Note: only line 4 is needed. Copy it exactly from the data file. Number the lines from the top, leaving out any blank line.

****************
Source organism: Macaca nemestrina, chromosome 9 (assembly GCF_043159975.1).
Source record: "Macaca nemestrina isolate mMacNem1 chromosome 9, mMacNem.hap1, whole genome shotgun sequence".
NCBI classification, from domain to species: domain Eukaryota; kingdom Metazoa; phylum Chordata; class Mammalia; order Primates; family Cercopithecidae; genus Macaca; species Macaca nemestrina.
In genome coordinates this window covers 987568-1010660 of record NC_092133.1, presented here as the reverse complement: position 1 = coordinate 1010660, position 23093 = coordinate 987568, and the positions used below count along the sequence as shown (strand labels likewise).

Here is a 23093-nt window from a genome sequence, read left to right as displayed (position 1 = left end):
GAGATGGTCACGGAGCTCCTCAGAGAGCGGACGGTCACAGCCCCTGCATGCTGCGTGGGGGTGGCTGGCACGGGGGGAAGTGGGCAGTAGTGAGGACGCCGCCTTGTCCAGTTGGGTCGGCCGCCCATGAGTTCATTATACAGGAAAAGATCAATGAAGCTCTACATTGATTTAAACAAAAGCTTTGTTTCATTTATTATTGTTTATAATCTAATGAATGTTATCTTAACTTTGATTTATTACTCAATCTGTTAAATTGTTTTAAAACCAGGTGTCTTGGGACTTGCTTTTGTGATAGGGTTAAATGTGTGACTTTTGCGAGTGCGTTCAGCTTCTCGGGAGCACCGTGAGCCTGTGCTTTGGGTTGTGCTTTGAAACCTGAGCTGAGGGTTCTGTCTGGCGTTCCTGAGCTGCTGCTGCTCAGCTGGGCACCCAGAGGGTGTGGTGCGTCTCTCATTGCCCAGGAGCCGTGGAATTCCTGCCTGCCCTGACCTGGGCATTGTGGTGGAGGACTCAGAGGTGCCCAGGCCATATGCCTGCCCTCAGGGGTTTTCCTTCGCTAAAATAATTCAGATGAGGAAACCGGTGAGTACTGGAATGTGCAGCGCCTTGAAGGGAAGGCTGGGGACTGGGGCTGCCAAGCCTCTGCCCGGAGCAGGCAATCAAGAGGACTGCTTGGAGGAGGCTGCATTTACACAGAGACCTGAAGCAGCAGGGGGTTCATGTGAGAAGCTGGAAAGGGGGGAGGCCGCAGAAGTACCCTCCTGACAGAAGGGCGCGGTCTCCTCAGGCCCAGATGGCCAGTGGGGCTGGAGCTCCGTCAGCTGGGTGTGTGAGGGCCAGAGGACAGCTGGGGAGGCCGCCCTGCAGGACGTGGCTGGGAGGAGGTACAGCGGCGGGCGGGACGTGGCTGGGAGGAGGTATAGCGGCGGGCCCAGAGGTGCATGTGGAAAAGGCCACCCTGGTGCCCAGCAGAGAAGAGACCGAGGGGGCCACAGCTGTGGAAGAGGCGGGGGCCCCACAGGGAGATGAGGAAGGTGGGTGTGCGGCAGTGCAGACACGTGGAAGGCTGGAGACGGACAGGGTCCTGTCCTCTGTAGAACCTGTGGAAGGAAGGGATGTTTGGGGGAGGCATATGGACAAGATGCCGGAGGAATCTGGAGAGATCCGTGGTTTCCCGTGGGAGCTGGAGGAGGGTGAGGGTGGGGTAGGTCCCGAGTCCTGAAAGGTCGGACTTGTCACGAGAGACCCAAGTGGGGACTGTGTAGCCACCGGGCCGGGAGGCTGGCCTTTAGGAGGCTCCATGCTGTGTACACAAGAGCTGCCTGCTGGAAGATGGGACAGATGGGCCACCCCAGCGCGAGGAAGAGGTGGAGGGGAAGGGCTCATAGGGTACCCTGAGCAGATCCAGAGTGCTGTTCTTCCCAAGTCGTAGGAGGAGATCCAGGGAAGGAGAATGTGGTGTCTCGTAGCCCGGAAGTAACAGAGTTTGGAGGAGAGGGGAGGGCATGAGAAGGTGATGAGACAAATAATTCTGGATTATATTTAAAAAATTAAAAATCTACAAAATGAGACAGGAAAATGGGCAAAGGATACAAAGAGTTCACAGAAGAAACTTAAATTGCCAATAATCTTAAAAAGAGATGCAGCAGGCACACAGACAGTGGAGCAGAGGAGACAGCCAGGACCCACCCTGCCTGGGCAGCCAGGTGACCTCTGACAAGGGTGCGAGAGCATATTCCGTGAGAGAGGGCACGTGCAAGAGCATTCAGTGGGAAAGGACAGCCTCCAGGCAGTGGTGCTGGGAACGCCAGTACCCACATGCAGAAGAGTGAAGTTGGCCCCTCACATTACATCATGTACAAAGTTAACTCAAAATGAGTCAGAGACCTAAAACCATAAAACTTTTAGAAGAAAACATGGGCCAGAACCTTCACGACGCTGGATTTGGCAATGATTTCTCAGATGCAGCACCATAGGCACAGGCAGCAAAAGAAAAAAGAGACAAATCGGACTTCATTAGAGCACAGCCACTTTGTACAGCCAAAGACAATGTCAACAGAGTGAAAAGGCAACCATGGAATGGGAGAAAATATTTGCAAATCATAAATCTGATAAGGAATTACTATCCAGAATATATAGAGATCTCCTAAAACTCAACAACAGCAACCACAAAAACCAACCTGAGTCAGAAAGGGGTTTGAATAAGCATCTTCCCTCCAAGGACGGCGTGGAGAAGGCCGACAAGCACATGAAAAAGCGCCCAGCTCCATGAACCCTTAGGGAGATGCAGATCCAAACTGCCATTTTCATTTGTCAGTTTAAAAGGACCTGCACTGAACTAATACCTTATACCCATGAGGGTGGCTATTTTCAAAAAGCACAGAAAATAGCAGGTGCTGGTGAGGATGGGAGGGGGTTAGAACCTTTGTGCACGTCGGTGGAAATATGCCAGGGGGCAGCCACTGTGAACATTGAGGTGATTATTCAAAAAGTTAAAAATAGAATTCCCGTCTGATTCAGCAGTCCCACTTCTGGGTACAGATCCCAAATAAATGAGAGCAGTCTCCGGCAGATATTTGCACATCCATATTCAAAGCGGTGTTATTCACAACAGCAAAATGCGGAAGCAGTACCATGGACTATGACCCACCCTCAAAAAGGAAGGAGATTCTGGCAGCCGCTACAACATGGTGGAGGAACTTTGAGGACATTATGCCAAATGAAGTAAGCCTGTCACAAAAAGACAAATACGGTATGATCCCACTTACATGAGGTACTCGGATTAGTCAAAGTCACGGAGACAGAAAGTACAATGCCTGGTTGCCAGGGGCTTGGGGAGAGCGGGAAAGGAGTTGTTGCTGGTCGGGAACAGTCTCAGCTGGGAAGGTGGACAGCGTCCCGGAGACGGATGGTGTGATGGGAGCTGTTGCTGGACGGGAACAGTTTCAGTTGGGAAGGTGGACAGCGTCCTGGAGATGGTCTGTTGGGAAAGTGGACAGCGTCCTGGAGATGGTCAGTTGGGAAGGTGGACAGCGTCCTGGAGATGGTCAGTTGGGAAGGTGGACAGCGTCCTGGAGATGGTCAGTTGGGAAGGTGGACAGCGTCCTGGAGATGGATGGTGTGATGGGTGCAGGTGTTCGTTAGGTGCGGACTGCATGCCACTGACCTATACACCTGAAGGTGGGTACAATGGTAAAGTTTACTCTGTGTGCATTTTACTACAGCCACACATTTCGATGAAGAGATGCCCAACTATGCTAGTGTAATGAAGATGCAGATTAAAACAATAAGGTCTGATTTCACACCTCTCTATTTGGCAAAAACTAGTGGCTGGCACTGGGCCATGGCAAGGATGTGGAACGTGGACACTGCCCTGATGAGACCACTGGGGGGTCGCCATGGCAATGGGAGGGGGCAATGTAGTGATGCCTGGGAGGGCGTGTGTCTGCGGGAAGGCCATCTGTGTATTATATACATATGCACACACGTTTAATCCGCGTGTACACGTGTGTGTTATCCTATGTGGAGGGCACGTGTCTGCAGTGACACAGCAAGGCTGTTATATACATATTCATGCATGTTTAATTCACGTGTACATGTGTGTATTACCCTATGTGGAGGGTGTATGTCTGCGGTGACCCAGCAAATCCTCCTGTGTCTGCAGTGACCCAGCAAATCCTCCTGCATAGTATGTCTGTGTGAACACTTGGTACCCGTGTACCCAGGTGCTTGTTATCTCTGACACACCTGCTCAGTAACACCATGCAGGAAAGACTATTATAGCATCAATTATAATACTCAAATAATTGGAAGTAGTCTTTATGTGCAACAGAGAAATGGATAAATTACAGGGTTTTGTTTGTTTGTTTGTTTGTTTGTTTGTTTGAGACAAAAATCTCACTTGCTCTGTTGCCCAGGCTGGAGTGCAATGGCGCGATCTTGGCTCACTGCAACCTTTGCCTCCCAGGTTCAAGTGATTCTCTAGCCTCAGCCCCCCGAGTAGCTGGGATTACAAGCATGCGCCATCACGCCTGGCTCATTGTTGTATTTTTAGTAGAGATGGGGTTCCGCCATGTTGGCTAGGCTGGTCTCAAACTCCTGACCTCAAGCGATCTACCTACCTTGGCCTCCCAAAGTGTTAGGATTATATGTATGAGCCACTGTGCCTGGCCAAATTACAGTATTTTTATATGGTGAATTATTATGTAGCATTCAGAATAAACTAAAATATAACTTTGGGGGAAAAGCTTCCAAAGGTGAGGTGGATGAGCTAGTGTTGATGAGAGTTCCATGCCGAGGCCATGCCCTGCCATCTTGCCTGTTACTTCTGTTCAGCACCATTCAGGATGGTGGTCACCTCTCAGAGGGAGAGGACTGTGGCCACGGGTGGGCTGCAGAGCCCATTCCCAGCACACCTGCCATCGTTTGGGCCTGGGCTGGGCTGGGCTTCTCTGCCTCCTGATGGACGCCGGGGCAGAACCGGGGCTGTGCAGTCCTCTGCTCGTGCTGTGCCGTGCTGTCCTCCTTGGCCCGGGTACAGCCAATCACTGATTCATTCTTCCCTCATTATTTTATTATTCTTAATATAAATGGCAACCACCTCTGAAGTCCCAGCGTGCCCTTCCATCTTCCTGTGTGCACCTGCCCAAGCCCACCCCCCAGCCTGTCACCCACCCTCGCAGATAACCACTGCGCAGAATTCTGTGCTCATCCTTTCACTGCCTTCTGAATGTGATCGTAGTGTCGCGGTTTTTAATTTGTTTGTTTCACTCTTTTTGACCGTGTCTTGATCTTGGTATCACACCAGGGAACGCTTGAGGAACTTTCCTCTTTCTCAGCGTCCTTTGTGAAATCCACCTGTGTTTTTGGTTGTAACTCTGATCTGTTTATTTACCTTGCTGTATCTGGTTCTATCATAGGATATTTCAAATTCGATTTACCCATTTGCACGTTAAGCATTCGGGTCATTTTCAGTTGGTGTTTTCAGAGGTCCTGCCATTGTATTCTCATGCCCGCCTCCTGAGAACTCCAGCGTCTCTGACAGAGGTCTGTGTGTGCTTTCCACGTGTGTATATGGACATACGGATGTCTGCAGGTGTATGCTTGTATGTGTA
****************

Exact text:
In genome coordinates this window covers 987568-1010660 of record NC_092133.1, presented here as the reverse complement: position 1 = coordinate 1010660, position 23093 = coordinate 987568, and the positions used below count along the sequence as shown (strand labels likewise).